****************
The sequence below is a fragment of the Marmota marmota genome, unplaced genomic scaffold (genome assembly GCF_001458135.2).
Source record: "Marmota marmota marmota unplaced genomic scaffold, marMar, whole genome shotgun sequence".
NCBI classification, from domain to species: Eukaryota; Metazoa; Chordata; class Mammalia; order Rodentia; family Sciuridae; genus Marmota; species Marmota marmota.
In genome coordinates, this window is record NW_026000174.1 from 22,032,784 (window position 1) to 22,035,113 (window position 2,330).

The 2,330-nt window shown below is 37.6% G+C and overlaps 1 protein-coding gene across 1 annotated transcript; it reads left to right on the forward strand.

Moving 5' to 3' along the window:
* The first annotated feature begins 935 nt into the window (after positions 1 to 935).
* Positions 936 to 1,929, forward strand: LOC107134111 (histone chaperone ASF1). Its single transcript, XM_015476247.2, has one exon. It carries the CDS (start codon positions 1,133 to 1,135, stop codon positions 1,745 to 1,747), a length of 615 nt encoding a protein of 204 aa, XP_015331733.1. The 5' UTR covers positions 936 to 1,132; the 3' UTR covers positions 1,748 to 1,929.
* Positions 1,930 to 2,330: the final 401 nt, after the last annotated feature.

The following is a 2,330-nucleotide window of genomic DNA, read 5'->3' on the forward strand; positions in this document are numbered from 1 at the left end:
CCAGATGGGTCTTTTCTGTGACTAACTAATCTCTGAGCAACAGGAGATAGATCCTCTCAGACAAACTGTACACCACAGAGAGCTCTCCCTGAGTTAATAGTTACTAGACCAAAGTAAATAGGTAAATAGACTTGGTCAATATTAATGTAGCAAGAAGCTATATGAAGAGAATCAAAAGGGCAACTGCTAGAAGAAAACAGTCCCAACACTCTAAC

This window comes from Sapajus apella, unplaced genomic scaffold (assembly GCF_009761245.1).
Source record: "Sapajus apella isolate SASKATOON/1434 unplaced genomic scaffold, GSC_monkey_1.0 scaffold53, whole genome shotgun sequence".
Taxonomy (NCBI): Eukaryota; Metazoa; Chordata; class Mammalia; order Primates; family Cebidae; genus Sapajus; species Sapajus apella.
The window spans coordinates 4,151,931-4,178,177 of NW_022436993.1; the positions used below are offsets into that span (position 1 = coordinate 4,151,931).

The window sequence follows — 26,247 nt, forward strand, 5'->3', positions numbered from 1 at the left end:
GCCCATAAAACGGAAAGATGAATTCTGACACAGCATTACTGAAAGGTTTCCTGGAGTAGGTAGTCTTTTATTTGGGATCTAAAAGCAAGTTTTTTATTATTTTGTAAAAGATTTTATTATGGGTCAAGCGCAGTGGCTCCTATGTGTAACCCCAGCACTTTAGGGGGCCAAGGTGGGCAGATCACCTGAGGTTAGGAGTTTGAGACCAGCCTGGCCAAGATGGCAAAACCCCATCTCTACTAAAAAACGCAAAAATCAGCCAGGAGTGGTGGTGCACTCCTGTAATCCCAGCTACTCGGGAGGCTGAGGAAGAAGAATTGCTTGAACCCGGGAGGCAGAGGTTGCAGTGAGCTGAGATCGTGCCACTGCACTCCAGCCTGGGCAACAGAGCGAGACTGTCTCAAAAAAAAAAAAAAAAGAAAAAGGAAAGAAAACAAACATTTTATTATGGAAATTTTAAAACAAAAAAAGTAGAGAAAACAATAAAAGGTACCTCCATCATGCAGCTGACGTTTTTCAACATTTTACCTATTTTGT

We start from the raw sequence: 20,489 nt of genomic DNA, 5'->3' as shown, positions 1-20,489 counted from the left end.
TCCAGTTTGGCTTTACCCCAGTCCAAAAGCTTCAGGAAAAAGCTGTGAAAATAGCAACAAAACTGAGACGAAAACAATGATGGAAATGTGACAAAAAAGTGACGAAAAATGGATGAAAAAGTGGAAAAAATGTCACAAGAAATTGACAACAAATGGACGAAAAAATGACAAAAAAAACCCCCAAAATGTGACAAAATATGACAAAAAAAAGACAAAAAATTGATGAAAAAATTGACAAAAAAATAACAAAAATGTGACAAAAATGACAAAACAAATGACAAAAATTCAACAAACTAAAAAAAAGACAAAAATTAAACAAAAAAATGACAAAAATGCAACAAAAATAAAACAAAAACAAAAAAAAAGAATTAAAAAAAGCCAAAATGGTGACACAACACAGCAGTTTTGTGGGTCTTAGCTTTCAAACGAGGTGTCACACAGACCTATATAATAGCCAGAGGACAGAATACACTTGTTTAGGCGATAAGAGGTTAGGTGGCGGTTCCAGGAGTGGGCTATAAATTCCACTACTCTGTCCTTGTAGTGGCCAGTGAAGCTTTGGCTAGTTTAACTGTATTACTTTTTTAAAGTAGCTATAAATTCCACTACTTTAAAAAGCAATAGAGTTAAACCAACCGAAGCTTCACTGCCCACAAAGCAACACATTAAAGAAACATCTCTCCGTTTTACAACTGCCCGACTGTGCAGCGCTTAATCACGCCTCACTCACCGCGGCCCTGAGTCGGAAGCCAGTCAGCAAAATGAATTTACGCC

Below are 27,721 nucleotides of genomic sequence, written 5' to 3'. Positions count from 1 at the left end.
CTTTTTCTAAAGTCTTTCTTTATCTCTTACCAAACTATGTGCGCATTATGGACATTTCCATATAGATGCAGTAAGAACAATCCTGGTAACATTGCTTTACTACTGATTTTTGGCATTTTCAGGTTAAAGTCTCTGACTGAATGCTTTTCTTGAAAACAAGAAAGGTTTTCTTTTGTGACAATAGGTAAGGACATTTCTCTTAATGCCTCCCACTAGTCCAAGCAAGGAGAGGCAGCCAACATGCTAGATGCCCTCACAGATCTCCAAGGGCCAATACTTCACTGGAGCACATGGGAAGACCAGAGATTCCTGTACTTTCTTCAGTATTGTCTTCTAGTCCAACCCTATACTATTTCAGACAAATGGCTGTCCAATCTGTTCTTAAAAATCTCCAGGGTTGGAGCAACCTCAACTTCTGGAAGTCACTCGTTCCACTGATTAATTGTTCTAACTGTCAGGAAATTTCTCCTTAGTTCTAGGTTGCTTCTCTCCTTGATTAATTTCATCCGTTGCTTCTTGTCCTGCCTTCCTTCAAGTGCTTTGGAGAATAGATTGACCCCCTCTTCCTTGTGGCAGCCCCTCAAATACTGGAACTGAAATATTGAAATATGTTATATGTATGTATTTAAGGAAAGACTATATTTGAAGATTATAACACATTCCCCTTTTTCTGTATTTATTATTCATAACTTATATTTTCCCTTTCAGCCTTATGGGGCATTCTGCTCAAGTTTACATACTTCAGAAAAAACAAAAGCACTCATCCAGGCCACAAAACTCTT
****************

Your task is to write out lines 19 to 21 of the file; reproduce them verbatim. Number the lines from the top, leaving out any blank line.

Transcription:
TCCAGTTTGGCTTTACCCCAGTCCAAAAGCTTCAGGAAAAAGCTGTGAAAATAGCAACAAAACTGAGACGAAAACAATGATGGAAATGTGACAAAAAAGTGACGAAAAATGGATGAAAAAGTGGAAAAAATGTCACAAGAAATTGACAACAAATGGACGAAAAAATGACAAAAAAAACCCCCAAAATGTGACAAAATATGACAAAAAAAAGACAAAAAATTGATGAAAAAATTGACAAAAAAATAACAAAAATGTGACAAAAATGACAAAACAAATGACAAAAATTCAACAAACTAAAAAAAAGACAAAAATTAAACAAAAAAATGACAAAAATGCAACAAAAATAAAACAAAAACAAAAAAAAAGAATTAAAAAAAGCCAAAATGGTGACACAACACAGCAGTTTTGTGGGTCTTAGCTTTCAAACGAGGTGTCACACAGACCTATATAATAGCCAGAGGACAGAATACACTTGTTTAGGCGATAAGAGGTTAGGTGGCGGTTCCAGGAGTGGGCTATAAATTCCACTACTCTGTCCTTGTAGTGGCCAGTGAAGCTTTGGCTAGTTTAACTGTATTACTTTTTTAAAGTAGCTATAAATTCCACTACTTTAAAAAGCAATAGAGTTAAACCAACCGAAGCTTCACTGCCCACAAAGCAACACATTAAAGAAACATCTCTCCGTTTTACAACTGCCCGACTGTGCAGCGCTTAATCACGCCTCACTCACCGCGGCCCTGAGTCGGAAGCCAGTCAGCAAAATGAATTTACGCC

Below are 27,721 nucleotides of genomic sequence, written 5' to 3'. Positions count from 1 at the left end.
CTTTTTCTAAAGTCTTTCTTTATCTCTTACCAAACTATGTGCGCATTATGGACATTTCCATATAGATGCAGTAAGAACAATCCTGGTAACATTGCTTTACTACTGATTTTTGGCATTTTCAGGTTAAAGTCTCTGACTGAATGCTTTTCTTGAAAACAAGAAAGGTTTTCTTTTGTGACAATAGGTAAGGACATTTCTCTTAATGCCTCCCACTAGTCCAAGCAAGGAGAGGCAGCCAACATGCTAGATGCCCTCACAGATCTCCAAGGGCCAATACTTCACTGGAGCACATGGGAAGACCAGAGATTCCTGTACTTTCTTCAGTATTGTCTTCTAGTCCAACCCTATACTATTTCAGACAAATGGCTGTCCAATCTGTTCTTAAAAATCTCCAGGGTTGGAGCAACCTCAACTTCTGGAAGTCACTCGTTCCACTGATTAATTGTTCTAACTGTCAGGAAATTTCTCCTTAGTTCTAGGTTGCTTCTCTCCTTGATTAATTTCATCCGTTGCTTCTTGTCCTGCCTTCCTTCAAGTGCTTTGGAGAATAGATTGACCCCCTCTTCCTTGTGGCAGCCCCTCAAATACTGGAACTGAAATATTGAAATATGTTATATGTATGTATTTAAGGAAAGACTATATTTGAAGATTATAACACATTCCCCTTTTTCTGTATTTATTATTCATAACTTATATTTTCCCTTTCAGCCTTATGGGGCATTCTGCTCAAGTTTACATACTTCAGAAAAAACAAAAGCACTCATCCAGGCCACAAAACTCTT